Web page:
Ways & Methods of Dealing With Control Freaks:
The challenge to you as a businessperson is to direct them without making them feel that you are correcting them constantly. This will just anger a control freak. Better to let them think that every decision and conclusion that you may be helping them arrive at, is being made 300% by them -- 100% doesn't communicate the importance of this point. You must find ways to play to and validate their ego without appearing condescending or that you are leading.

Control freaks have to lead and you will be well-served to understand that point coming out of the gate. A control freak will often surround themselves with people who don't even know what they are doing just so that they can appear even more knowledgeable and expert in their own eyes. If you are an expert, it is far smarter to remember that God gave you one mouth and two ears and use that lesson in priorities to your advantage with the control freak.

Keep in mind that control freaks are ego maniacs and anything that is viewed as corrective or as not coming from them will quickly place you in the "them" category in the "us and them" thinking of the control freak. Learning this lesson well could place you as one of the only people they trust in a world full of "thems."

Understand that you are not really ever going to "win" with this kind of client -- well, unless you remember that in business the sweetest victory is cashing the check. Check your ego at the door and let your words be few. After all, the control freak will talk enough for the both of you anyway! And it's likely that they will even ask you the question and tell you what you answer is going to be anyway. Remember the check. That will help.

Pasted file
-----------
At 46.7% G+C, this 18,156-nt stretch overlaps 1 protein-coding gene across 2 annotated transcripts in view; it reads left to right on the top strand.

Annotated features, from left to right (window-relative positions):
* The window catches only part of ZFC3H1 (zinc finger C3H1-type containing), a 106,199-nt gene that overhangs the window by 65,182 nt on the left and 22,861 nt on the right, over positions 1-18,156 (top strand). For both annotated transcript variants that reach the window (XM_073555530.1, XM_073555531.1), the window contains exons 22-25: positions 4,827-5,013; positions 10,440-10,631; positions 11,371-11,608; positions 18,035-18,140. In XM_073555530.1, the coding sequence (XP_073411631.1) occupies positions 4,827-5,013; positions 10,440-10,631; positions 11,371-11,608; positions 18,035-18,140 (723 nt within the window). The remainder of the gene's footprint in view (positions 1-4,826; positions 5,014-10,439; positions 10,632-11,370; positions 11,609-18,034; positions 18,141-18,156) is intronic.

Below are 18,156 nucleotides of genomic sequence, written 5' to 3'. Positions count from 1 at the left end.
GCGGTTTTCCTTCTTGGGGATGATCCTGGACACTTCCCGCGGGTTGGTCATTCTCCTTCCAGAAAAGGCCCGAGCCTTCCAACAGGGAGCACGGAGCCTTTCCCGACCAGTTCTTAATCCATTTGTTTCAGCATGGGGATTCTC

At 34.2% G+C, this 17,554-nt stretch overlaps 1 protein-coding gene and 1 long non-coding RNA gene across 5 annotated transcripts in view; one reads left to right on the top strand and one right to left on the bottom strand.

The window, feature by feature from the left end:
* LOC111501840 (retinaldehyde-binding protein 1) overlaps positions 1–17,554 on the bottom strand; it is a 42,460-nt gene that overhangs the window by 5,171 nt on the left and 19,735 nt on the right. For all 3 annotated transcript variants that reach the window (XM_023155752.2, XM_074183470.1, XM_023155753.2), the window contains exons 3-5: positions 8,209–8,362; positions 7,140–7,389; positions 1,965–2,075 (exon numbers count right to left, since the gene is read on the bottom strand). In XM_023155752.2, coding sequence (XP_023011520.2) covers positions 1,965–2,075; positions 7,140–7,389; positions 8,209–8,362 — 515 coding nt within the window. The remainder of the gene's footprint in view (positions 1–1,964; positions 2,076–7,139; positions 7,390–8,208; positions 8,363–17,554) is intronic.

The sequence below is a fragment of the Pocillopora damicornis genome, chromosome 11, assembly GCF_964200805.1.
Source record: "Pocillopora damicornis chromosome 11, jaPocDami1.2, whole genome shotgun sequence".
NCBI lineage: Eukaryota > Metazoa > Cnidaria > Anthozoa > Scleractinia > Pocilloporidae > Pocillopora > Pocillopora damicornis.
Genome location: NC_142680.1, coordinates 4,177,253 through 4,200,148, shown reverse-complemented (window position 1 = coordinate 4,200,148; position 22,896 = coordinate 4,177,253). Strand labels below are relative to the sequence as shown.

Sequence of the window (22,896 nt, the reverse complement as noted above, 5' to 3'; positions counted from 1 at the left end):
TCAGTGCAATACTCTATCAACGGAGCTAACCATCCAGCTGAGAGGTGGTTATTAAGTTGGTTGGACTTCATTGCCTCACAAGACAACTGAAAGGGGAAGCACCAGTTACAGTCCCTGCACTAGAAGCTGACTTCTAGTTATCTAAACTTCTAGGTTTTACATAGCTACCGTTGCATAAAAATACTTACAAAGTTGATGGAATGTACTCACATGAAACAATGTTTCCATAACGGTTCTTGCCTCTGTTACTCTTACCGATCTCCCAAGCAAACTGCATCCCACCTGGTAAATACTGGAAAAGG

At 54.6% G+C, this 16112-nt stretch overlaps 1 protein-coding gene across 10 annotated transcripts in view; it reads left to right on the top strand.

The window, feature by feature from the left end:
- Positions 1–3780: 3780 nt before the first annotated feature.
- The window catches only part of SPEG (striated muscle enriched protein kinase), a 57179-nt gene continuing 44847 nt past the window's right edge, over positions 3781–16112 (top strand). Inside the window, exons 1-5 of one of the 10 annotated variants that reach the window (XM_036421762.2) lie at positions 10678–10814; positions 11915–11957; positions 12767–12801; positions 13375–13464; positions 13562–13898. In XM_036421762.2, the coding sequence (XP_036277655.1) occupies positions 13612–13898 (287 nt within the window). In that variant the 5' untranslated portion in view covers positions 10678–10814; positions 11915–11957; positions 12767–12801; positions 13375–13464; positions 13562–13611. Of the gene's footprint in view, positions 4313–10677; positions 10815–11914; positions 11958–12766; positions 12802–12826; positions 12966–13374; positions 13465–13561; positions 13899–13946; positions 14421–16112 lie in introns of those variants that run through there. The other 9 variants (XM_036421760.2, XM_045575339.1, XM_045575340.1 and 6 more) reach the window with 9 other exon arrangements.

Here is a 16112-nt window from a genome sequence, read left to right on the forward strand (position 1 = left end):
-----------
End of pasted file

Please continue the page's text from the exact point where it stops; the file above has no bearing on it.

As mentioned earlier, never work with a control freak on a "pay at job completion" basis. If you do, you will live to regret that decision. Always work on "milestones" and bill for work up to that milestone. Consider this as a means of getting this kind of client to give you "the little 'yes's'" that salespeople look for when they ask closing questions that make a prospect answer yes. Getting them to agree that you are doing your part is paramount to having them accept you into their circle of "us" and kept you from falling into the "them" category. If you allow the billing to mount until the jobs completion, you will invariably fail them for some reason or other and end up in the "them" pile along with a bill that they will usually fight you about paying.

Let circumstances and the mounting time they are running up on the clock erode their boundless self-confidence. Time wears away stones and great mountains, so it will also win in the battle with the control freak. That is, if you have been billing the milestones and haven't let it all slip into one big billable mess at job's end.

-- Ron Lindeboom


To discuss this or other business-related questions,
please visit Creative Cow's Business Practices & Marketing forum.

For more tips about marketing yourself, please see Ron Lindeboom's
Clients or Grinders: The Choice Is Yours
No-Cost Ways of Building Your Business

###


(c)2005 by Ron Lindeboom and CreativeCow.net. All rights are reserved.